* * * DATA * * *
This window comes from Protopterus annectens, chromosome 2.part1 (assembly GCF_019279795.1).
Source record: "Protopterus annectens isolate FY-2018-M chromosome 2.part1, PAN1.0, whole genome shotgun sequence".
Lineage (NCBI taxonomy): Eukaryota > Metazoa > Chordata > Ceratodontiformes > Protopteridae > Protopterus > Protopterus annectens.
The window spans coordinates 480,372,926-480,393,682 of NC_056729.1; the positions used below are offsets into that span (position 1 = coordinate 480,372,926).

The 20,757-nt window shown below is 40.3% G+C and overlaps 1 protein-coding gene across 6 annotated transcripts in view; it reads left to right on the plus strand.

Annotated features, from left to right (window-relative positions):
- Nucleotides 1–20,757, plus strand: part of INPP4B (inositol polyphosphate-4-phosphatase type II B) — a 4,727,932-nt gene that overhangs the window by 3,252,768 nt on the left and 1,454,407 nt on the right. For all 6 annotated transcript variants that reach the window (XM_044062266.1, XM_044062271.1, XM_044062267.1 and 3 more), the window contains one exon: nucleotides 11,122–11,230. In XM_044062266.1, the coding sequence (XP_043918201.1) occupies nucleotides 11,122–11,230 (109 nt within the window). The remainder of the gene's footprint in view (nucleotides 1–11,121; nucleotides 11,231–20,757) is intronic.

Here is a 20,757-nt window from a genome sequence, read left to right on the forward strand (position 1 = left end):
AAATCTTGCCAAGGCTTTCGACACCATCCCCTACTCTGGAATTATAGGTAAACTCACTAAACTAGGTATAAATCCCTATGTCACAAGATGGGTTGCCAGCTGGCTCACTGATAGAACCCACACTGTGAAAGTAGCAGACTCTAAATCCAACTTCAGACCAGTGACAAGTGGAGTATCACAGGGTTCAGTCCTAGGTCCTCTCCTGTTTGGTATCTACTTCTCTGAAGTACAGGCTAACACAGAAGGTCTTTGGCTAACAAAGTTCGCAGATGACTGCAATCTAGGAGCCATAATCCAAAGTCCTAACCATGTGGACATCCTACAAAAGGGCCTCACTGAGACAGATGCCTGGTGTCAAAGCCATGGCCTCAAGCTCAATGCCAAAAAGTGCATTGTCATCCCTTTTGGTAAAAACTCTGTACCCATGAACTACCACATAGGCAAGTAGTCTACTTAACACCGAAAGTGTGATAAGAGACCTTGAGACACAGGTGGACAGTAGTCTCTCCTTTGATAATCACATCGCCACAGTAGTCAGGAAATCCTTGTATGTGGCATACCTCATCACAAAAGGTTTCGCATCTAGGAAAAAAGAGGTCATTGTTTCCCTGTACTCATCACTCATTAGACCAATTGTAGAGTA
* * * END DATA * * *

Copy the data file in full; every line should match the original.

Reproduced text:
This window comes from Protopterus annectens, chromosome 2.part1 (assembly GCF_019279795.1).
Source record: "Protopterus annectens isolate FY-2018-M chromosome 2.part1, PAN1.0, whole genome shotgun sequence".
Lineage (NCBI taxonomy): Eukaryota > Metazoa > Chordata > Ceratodontiformes > Protopteridae > Protopterus > Protopterus annectens.
The window spans coordinates 480,372,926-480,393,682 of NC_056729.1; the positions used below are offsets into that span (position 1 = coordinate 480,372,926).

The 20,757-nt window shown below is 40.3% G+C and overlaps 1 protein-coding gene across 6 annotated transcripts in view; it reads left to right on the plus strand.

Annotated features, from left to right (window-relative positions):
- Nucleotides 1–20,757, plus strand: part of INPP4B (inositol polyphosphate-4-phosphatase type II B) — a 4,727,932-nt gene that overhangs the window by 3,252,768 nt on the left and 1,454,407 nt on the right. For all 6 annotated transcript variants that reach the window (XM_044062266.1, XM_044062271.1, XM_044062267.1 and 3 more), the window contains one exon: nucleotides 11,122–11,230. In XM_044062266.1, the coding sequence (XP_043918201.1) occupies nucleotides 11,122–11,230 (109 nt within the window). The remainder of the gene's footprint in view (nucleotides 1–11,121; nucleotides 11,231–20,757) is intronic.

Here is a 20,757-nt window from a genome sequence, read left to right on the forward strand (position 1 = left end):
AAATCTTGCCAAGGCTTTCGACACCATCCCCTACTCTGGAATTATAGGTAAACTCACTAAACTAGGTATAAATCCCTATGTCACAAGATGGGTTGCCAGCTGGCTCACTGATAGAACCCACACTGTGAAAGTAGCAGACTCTAAATCCAACTTCAGACCAGTGACAAGTGGAGTATCACAGGGTTCAGTCCTAGGTCCTCTCCTGTTTGGTATCTACTTCTCTGAAGTACAGGCTAACACAGAAGGTCTTTGGCTAACAAAGTTCGCAGATGACTGCAATCTAGGAGCCATAATCCAAAGTCCTAACCATGTGGACATCCTACAAAAGGGCCTCACTGAGACAGATGCCTGGTGTCAAAGCCATGGCCTCAAGCTCAATGCCAAAAAGTGCATTGTCATCCCTTTTGGTAAAAACTCTGTACCCATGAACTACCACATAGGCAAGTAGTCTACTTAACACCGAAAGTGTGATAAGAGACCTTGAGACACAGGTGGACAGTAGTCTCTCCTTTGATAATCACATCGCCACAGTAGTCAGGAAATCCTTGTATGTGGCATACCTCATCACAAAAGGTTTCGCATCTAGGAAAAAAGAGGTCATTGTTTCCCTGTACTCATCACTCATTAGACCAATTGTAGAGTA